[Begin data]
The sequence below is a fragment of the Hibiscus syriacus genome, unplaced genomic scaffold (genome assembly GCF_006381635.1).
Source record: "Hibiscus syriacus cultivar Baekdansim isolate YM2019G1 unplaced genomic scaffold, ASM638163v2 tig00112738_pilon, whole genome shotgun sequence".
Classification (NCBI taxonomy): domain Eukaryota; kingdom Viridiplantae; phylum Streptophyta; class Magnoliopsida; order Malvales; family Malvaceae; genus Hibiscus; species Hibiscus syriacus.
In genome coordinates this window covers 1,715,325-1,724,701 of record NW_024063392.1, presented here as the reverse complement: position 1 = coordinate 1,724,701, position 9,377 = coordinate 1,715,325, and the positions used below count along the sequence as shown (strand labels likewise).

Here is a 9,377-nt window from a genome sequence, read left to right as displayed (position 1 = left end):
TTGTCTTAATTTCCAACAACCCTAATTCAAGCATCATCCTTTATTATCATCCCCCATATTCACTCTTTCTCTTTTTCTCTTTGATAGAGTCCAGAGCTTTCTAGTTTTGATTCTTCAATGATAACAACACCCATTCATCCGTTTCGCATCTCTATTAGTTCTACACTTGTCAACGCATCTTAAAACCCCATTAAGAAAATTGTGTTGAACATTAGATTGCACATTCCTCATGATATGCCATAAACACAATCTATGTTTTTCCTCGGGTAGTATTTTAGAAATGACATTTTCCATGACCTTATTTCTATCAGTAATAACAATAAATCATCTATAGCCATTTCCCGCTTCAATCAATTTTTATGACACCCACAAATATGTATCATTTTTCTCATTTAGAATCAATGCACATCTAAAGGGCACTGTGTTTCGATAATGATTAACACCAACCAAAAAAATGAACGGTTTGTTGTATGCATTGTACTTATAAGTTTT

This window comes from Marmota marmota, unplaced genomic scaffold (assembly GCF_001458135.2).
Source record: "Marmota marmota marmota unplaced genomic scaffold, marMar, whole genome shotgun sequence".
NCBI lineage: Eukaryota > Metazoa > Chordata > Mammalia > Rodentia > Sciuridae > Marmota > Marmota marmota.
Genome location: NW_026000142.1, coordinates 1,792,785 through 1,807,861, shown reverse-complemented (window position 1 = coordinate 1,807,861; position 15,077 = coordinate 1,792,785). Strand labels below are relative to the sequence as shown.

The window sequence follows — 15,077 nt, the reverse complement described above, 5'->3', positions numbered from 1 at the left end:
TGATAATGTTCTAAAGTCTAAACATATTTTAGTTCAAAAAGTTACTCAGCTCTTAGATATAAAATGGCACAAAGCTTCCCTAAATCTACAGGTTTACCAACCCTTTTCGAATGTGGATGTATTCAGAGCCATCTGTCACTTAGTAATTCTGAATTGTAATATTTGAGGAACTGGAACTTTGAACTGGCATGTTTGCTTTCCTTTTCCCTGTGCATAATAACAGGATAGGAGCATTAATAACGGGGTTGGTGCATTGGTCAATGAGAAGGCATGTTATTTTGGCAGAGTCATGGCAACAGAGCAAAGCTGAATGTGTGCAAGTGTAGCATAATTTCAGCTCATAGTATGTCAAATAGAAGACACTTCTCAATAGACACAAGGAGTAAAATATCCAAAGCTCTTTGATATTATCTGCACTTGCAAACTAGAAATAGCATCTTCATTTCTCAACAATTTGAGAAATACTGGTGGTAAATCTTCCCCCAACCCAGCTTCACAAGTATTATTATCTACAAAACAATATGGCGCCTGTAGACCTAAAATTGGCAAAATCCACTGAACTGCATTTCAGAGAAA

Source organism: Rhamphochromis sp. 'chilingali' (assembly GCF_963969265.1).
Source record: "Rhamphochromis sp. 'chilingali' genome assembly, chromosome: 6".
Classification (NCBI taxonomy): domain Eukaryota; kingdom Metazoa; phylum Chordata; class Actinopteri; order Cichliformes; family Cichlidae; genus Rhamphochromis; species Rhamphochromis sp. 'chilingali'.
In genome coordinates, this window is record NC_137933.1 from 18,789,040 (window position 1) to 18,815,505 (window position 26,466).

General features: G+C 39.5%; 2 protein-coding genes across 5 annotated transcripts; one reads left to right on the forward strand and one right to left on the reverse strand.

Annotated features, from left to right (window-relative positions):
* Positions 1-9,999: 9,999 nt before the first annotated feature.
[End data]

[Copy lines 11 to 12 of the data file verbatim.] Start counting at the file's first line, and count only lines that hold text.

The window sequence follows — 15,077 nt, the reverse complement described above, 5'->3', positions numbered from 1 at the left end:
TGATAATGTTCTAAAGTCTAAACATATTTTAGTTCAAAAAGTTACTCAGCTCTTAGATATAAAATGGCACAAAGCTTCCCTAAATCTACAGGTTTACCAACCCTTTTCGAATGTGGATGTATTCAGAGCCATCTGTCACTTAGTAATTCTGAATTGTAATATTTGAGGAACTGGAACTTTGAACTGGCATGTTTGCTTTCCTTTTCCCTGTGCATAATAACAGGATAGGAGCATTAATAACGGGGTTGGTGCATTGGTCAATGAGAAGGCATGTTATTTTGGCAGAGTCATGGCAACAGAGCAAAGCTGAATGTGTGCAAGTGTAGCATAATTTCAGCTCATAGTATGTCAAATAGAAGACACTTCTCAATAGACACAAGGAGTAAAATATCCAAAGCTCTTTGATATTATCTGCACTTGCAAACTAGAAATAGCATCTTCATTTCTCAACAATTTGAGAAATACTGGTGGTAAATCTTCCCCCAACCCAGCTTCACAAGTATTATTATCTACAAAACAATATGGCGCCTGTAGACCTAAAATTGGCAAAATCCACTGAACTGCATTTCAGAGAAA